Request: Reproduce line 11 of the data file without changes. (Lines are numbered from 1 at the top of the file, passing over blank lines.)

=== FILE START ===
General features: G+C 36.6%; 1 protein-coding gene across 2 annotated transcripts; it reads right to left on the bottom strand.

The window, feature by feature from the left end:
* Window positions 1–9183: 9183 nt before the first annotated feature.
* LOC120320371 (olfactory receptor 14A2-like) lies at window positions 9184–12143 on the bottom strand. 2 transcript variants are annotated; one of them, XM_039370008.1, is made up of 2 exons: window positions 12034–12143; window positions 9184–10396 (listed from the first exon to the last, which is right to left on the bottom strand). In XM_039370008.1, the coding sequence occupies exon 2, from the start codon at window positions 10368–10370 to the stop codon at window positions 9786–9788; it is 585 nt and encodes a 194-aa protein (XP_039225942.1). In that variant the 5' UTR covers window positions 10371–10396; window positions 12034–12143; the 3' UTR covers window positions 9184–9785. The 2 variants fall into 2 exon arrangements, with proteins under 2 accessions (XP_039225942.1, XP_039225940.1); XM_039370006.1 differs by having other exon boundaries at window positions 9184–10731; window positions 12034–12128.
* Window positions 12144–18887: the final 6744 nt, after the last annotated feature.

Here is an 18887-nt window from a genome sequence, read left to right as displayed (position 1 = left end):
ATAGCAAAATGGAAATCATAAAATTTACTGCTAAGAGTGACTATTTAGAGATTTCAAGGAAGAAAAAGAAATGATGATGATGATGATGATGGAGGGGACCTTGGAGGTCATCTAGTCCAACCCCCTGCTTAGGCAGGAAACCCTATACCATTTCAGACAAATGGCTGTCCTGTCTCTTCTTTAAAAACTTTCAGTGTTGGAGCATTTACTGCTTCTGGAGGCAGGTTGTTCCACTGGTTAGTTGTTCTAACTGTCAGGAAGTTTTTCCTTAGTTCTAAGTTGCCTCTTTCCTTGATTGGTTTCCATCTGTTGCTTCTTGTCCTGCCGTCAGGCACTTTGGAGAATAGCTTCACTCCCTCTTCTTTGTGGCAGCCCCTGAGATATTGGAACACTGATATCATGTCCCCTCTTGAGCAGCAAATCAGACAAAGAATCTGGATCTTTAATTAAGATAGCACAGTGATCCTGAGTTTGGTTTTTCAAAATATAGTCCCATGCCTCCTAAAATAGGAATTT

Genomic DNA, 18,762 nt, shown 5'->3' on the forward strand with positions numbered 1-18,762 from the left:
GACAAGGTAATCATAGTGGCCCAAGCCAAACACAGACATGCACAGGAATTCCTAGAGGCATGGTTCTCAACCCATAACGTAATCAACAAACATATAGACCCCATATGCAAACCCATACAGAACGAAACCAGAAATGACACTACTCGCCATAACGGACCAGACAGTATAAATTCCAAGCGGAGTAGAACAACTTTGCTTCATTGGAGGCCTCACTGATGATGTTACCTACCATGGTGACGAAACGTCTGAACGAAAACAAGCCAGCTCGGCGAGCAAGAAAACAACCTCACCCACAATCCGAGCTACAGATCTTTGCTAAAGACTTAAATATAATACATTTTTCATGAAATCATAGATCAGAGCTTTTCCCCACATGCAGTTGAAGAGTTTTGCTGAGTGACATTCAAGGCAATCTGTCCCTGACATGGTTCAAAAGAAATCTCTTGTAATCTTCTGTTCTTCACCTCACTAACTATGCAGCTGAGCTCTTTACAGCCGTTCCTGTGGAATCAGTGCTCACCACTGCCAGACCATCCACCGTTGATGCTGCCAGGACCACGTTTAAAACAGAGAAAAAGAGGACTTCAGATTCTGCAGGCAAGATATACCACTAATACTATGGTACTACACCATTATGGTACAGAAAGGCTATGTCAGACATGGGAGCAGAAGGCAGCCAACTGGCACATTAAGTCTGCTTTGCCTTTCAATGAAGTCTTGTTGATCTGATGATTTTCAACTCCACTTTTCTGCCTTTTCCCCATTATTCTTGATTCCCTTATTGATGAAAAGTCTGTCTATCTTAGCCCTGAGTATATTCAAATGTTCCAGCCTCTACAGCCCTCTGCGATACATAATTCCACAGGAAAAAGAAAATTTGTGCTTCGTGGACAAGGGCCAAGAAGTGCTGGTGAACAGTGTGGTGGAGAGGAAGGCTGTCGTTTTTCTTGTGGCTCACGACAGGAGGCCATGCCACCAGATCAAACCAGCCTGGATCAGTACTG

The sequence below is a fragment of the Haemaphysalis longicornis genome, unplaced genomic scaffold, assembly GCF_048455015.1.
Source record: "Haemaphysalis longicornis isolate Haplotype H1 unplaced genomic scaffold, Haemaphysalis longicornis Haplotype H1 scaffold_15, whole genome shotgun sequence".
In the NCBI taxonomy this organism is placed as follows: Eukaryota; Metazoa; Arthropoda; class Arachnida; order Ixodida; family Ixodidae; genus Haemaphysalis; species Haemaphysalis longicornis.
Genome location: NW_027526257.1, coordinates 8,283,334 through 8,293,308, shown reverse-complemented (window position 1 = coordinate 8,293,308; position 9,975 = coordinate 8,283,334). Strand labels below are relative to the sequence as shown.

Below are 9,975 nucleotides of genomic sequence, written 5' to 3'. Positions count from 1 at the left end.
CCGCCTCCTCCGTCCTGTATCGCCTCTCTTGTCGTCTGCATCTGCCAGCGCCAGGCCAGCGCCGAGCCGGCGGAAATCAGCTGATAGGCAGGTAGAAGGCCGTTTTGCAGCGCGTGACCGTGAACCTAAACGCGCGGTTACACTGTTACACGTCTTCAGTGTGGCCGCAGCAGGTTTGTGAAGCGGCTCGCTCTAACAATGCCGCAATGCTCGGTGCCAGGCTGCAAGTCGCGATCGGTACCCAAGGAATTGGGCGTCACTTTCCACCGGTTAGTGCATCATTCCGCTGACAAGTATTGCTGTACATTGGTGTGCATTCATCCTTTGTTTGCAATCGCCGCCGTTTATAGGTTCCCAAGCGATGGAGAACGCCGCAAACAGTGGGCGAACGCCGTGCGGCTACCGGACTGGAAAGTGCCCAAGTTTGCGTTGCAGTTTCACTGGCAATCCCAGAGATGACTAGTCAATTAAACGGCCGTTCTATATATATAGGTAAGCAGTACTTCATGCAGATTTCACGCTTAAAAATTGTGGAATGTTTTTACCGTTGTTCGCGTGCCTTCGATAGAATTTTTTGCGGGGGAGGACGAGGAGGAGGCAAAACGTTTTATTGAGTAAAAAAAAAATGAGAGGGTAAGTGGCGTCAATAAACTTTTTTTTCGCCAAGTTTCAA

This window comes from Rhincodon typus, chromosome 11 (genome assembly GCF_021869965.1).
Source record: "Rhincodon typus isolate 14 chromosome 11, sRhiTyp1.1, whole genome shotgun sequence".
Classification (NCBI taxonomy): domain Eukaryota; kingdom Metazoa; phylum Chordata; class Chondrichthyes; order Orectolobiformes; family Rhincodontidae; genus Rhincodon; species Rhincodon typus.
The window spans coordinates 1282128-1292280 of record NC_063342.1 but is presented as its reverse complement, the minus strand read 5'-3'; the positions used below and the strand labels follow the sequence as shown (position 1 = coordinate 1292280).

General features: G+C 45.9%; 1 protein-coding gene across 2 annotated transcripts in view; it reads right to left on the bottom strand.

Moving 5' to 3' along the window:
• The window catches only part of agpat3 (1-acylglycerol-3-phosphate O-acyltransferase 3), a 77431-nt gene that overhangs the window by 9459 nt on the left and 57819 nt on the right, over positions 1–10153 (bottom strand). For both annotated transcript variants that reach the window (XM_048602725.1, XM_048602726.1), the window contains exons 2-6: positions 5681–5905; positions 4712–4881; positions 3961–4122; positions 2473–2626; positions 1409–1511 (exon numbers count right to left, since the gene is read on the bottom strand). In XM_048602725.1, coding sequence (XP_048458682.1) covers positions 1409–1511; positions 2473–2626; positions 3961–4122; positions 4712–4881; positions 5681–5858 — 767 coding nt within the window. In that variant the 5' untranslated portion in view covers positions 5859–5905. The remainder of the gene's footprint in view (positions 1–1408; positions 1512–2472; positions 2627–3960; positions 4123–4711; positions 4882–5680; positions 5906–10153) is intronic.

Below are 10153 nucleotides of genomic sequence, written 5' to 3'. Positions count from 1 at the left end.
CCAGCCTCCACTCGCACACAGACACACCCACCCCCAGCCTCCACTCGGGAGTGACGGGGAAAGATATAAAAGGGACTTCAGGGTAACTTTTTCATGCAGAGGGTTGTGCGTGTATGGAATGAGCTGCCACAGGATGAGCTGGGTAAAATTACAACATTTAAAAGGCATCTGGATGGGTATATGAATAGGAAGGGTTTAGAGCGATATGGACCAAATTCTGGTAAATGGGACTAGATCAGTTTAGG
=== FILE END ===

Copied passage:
Source record: "Haemaphysalis longicornis isolate Haplotype H1 unplaced genomic scaffold, Haemaphysalis longicornis Haplotype H1 scaffold_15, whole genome shotgun sequence".